Australia on Tuesday called China’s envoy to the country to explain recent comments seen as threats of economic boycott if Canberra insists on an international investigation into the origins of the novel coronavirus.
Australian Trade Minister Simon Birmingham said the government called Chinese Ambassador Jingye Cheng to discuss remarks made during an interview viewed as “threats of economic coercion” to force the country to withdraw its demand for a probe into the emergence of the COVID-19 pandemic.
According to Sydney-based public news broadcaster ABC news, Frances Adamson, head of Australia’s Foreign Affairs and Trade Department, called Cheng, who had warned of a potential Chinese consumer boycott against Australian goods and services in an interview with daily Australian Financial Review.
Probe into COVID-19 origins
Canberra has been seeking a probe and efforts to boost the World Health Organization’s (WHO) powers of inspection into the ongoing pandemic.
US President Donald Trump, an ally of Australia’s Morrison government, also hinted that his administration would conduct an investigation into China over its role in the pandemic.
Over 211,00 people have died due to COVID-19 after first emerging in China’s city of Wuhan last December. It has spread to 185 countries and territories, affecting over 3.05 million people, according to data compiled by the US-based Johns Hopkins University. The US is the worst-hit country with more than 55,000 deaths and over half a million confirmed cases.
“The Chinese public is frustrated, dismayed and disappointed with what Australia is doing now,” Cheng said, responding to a question on Canberra’s probe push.
Birmingham said these comments were “disappointing,” and that the government’s position would not change.
“Australia is no more going to change our policy position on a major public health issue because of economic coercion or threats of coercion, than we would change our policy position in matters of national security,” he said.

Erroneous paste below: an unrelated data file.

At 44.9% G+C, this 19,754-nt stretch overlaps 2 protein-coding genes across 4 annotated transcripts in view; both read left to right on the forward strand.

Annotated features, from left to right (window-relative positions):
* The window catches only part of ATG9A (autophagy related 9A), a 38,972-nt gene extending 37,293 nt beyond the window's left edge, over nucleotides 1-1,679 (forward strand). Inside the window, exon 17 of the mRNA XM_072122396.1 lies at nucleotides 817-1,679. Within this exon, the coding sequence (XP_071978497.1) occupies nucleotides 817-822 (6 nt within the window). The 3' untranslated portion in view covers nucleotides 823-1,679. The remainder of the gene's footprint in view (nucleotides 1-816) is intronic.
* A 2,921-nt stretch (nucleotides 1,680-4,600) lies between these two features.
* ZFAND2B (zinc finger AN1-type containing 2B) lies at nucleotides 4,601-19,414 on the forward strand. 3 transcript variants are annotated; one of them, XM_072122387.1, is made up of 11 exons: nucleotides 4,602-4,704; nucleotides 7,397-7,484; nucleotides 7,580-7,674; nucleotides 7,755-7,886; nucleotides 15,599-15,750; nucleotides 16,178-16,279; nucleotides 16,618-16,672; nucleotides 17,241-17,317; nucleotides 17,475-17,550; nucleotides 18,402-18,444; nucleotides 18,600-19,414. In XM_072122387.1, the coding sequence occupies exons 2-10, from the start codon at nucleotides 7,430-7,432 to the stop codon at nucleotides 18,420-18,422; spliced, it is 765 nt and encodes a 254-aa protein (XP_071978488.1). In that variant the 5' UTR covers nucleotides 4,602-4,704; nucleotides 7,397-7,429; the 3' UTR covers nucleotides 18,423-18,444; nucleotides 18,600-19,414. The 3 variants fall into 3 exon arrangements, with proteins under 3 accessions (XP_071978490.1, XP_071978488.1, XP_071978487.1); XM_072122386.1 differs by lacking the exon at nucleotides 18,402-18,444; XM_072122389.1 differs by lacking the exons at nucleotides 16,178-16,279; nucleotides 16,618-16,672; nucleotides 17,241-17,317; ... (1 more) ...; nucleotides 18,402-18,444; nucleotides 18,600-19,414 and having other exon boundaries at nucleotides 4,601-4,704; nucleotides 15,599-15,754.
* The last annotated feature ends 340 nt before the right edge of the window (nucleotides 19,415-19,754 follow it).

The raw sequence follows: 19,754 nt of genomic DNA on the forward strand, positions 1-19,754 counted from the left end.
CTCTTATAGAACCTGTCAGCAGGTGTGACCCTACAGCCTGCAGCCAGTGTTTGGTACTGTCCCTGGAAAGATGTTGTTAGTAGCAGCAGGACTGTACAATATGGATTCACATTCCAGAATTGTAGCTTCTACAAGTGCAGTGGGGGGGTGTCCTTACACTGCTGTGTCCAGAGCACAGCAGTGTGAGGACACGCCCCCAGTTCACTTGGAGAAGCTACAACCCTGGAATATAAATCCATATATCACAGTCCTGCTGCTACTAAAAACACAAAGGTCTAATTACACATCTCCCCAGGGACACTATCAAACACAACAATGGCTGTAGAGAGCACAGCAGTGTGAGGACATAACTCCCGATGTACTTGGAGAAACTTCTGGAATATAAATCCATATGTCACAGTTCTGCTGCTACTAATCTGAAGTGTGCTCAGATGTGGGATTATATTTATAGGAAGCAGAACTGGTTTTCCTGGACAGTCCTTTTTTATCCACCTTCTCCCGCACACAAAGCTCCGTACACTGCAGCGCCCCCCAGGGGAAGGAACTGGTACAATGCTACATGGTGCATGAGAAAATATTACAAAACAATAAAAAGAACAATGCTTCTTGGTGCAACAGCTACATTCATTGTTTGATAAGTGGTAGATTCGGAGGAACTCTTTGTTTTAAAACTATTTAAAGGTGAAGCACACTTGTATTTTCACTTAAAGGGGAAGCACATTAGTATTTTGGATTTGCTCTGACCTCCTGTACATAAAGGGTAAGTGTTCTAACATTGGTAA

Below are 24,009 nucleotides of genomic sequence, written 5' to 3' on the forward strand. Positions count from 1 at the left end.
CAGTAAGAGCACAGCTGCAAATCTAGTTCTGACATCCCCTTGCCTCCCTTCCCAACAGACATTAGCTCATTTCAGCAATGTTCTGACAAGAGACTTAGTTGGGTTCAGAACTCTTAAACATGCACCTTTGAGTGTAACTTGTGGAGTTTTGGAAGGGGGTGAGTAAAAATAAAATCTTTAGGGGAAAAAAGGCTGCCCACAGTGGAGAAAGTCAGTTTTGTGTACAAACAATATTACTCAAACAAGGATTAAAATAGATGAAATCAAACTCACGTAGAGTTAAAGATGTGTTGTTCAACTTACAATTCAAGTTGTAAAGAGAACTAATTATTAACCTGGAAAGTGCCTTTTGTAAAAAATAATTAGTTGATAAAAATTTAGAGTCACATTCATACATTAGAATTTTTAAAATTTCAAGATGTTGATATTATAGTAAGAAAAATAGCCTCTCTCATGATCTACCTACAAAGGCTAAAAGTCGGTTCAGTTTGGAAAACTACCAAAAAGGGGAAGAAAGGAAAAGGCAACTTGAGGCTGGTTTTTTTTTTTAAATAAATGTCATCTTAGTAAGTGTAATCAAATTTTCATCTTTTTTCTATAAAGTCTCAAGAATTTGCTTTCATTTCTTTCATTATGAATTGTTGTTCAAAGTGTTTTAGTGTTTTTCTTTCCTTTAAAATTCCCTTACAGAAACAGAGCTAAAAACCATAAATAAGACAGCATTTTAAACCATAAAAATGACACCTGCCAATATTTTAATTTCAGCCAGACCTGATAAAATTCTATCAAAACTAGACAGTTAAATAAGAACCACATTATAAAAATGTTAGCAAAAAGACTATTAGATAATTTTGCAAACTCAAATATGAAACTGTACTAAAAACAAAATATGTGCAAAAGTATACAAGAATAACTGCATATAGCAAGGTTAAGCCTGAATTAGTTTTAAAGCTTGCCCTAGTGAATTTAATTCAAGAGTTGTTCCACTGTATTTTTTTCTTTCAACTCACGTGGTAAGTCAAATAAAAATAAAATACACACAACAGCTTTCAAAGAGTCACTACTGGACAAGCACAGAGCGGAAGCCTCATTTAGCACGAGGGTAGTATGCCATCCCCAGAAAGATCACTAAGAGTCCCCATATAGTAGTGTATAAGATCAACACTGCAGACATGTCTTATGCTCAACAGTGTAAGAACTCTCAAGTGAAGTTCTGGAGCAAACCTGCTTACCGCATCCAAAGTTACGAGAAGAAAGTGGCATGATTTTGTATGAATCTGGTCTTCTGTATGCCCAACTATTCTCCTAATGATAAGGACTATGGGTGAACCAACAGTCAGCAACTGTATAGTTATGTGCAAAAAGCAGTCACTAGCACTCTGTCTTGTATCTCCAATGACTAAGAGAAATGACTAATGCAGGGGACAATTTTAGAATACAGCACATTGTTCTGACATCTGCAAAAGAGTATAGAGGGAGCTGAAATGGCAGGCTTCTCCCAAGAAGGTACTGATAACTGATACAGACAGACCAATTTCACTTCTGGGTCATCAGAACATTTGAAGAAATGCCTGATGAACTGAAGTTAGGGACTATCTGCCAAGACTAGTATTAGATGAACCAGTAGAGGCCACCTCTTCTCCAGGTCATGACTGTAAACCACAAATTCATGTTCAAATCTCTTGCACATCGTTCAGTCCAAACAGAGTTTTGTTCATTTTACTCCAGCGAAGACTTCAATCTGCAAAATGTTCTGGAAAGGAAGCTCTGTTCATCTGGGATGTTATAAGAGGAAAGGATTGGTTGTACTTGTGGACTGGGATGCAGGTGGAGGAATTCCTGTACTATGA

In its first reaction to China, Australia’s Foreign Minister Marise Payne said on Monday that her government rejected “any suggestion that economic coercion is an appropriate response to a call for such an assessment, when what is needed is global cooperation.”
“Australia has made a principled call for an independent review of the COVID-19 outbreak, an unprecedented global crisis with severe health, economic and social impacts,” she said.
Boycott would be ‘disaster’ for Australia
Growing by 10% over the last five years, bilateral commerce between Australia and the world’s second-largest economy has yielded a trade surplus for Canberra, fueled by a rise in its exports of natural resources including natural gas, metal ores and minerals, coal, coke and briquettes and agricultural products such as meat and cereals.
Iron ore and coal are among the country’s major exports to China and account for 25% of Australia’s total exports.
China tops the list among countries with which Australia enjoys a trade surplus, followed by Japan and New Zealand.
A China-wide boycott could hit Australia hard, losing it billions of dollars in education, tourism and agriculture revenue.
Besides, Australia’s exports of beef, seafood and dairy are also financially exposed to a deteriorating relationship, according to the daily Sydney Morning Herald.
China sees ‘political games’
After a phone call from Frances Adamson, China’s embassy in Canberra accused Australia of playing “political games.”
In a statement to ABC news, the Chinese embassy said Adamson “tried her best” to defend the proposed inquiry.
“She also admitted it is not the time to commence the review now and Australia has no details of the proposal,” the statement said.
However, the Chinese statement added that Cheng “flatly rejected the concern expressed from the Australian side over his remarks during the recent AFR [Australian Financial Review] interview, and called on Australia to put aside ideological bias, stop political games and do more things to promote the bilateral relations.”
Copyright 2020 Anadolu Agency. All rights reserved. This material may not be published, broadcast, rewritten, or redistributed.